What are the right hands? The right hands are the ones attached to someone who can effectively communicate to managers. Communicating compliance information is a complicated process. You can drop it like a fait accompli rock on the head of a manager or you can weave your findings and concerns into the fabric of an organization. It all depends on the context of the consultant’s environment which extreme is preferred. What it should always be is a dialog between you as the consultant, with the expertise and perspective, and them as a client, with the systems and security needs.

    What does communication have to do with anything? Well, everything. See, agencies don’t want anything. People in agencies want things. And people don’t want one thing, they want a basket of related things. If they want a passing grade in compliance they have other wants. They may want better security. They may want to avoid a front page, above the fold, Washington Post article about their organization. They may want the admiration of their peers. They may want to make the IG happy. They may want a bigger budget. They may want a larger head count. Good communications matches the security needs to that person’s wants.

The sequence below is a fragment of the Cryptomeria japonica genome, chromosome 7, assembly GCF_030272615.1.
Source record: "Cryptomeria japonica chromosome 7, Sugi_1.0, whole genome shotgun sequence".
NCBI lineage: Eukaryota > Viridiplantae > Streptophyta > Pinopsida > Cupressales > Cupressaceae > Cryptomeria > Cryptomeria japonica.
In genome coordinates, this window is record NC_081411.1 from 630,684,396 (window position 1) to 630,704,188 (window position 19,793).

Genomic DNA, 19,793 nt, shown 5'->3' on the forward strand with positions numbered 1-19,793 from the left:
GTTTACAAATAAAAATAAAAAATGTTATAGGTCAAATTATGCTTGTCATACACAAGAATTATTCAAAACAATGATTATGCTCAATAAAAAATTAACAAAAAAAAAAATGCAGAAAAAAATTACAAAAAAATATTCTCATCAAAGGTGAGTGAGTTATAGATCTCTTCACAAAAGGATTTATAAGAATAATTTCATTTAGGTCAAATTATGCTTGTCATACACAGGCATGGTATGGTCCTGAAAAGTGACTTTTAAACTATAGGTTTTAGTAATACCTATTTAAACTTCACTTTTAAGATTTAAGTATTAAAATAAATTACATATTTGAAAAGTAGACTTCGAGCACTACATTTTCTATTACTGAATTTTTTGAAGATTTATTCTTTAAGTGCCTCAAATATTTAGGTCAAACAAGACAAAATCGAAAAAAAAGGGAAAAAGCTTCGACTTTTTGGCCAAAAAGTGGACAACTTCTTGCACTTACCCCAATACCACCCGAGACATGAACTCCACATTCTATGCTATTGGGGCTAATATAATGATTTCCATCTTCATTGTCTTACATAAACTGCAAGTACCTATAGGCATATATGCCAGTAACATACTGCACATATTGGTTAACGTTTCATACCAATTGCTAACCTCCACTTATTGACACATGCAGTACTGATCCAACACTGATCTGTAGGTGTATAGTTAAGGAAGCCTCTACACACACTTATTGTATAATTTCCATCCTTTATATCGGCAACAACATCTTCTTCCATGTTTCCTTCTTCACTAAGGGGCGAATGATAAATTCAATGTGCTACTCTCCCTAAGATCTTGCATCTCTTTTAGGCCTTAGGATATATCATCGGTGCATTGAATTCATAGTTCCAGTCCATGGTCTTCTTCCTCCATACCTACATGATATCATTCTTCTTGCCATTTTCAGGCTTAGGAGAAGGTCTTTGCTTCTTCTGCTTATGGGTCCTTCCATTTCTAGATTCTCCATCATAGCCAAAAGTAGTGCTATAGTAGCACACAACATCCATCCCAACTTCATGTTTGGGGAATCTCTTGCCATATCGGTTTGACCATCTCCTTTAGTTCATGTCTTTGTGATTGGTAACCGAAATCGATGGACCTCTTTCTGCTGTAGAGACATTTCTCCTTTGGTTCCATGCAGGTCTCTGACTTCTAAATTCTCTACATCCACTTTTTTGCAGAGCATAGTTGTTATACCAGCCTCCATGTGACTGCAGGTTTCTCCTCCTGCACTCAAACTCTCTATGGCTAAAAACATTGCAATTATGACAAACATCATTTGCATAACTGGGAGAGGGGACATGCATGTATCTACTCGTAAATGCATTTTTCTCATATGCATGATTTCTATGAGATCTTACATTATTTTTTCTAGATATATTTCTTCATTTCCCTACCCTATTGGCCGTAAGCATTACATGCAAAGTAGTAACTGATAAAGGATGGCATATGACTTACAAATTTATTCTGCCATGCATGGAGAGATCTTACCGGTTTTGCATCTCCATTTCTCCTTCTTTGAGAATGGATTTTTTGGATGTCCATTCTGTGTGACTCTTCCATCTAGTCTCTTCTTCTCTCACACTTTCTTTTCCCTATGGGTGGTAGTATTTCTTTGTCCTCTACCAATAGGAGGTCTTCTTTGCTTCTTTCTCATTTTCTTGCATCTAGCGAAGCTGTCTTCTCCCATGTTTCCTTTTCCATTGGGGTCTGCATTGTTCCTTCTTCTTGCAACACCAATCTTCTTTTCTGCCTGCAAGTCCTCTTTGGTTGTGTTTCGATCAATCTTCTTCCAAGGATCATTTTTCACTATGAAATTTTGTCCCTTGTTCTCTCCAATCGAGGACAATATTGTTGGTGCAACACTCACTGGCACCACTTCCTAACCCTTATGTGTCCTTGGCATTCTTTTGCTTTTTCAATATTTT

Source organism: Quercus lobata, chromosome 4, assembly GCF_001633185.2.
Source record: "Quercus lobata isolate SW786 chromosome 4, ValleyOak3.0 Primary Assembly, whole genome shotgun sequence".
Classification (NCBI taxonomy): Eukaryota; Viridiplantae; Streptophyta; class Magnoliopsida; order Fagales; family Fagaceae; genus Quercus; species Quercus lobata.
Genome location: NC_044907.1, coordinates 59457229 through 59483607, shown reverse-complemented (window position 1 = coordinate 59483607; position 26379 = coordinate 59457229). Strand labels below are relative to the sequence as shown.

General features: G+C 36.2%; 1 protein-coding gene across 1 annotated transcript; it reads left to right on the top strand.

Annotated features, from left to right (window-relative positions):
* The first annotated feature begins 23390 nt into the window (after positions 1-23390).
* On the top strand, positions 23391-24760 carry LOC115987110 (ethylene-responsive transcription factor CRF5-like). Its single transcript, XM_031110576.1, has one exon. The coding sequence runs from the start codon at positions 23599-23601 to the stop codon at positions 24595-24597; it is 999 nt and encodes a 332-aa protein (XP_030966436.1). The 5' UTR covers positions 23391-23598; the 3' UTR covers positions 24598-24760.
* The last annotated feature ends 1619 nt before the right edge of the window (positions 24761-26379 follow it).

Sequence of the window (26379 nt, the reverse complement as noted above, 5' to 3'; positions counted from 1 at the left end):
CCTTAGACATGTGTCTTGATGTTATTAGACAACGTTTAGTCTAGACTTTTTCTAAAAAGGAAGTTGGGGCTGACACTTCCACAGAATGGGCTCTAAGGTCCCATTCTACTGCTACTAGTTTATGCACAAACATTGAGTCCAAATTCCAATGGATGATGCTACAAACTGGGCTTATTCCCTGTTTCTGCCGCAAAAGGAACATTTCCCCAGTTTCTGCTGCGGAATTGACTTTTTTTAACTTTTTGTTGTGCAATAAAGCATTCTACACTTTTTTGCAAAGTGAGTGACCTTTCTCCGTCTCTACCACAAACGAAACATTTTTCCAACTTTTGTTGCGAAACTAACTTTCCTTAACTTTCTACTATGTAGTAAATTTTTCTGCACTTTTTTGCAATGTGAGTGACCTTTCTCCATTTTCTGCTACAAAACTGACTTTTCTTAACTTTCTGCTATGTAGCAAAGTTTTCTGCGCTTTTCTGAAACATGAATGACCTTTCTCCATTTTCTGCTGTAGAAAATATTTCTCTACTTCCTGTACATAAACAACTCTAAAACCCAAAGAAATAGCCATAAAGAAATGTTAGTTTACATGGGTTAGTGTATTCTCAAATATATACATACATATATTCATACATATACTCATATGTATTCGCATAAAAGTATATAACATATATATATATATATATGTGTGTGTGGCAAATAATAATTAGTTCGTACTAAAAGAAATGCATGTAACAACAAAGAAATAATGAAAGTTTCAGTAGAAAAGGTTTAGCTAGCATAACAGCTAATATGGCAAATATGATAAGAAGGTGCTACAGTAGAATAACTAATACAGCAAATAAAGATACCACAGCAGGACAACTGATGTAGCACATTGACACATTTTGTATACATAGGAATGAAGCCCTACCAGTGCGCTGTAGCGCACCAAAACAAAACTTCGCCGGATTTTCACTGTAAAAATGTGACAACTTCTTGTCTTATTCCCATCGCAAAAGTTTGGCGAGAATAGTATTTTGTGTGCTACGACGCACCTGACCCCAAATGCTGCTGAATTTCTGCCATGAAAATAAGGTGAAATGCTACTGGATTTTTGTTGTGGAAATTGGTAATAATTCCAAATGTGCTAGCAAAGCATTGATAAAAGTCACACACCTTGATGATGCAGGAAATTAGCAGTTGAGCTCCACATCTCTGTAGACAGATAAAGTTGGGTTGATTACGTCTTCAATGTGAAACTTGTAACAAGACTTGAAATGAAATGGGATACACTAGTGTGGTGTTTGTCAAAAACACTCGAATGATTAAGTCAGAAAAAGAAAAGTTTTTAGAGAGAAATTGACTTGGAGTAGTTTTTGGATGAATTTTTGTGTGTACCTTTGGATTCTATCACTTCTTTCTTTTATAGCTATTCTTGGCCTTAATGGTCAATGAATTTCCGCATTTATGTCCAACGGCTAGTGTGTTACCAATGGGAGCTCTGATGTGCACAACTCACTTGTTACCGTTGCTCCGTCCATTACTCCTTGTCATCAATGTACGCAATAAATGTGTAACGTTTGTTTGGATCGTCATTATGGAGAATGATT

Saying how to most effectively communicate information is far outside the bounds of this reply but I can’t say enough good things about Stanley Bing (Throwing The Elephant comes to mind) and Edward Tufte.

    But this isn’t SECURITY! If you want security to happen then this is security. Just as army brass massage congress critters for budget dollars, so must security consultants genuflect to IT managers for improved security.

    Have you noticed I love answering my own questions and exclamations!?

  7.  The Way Not to Change NIST SP 800-30 | Says: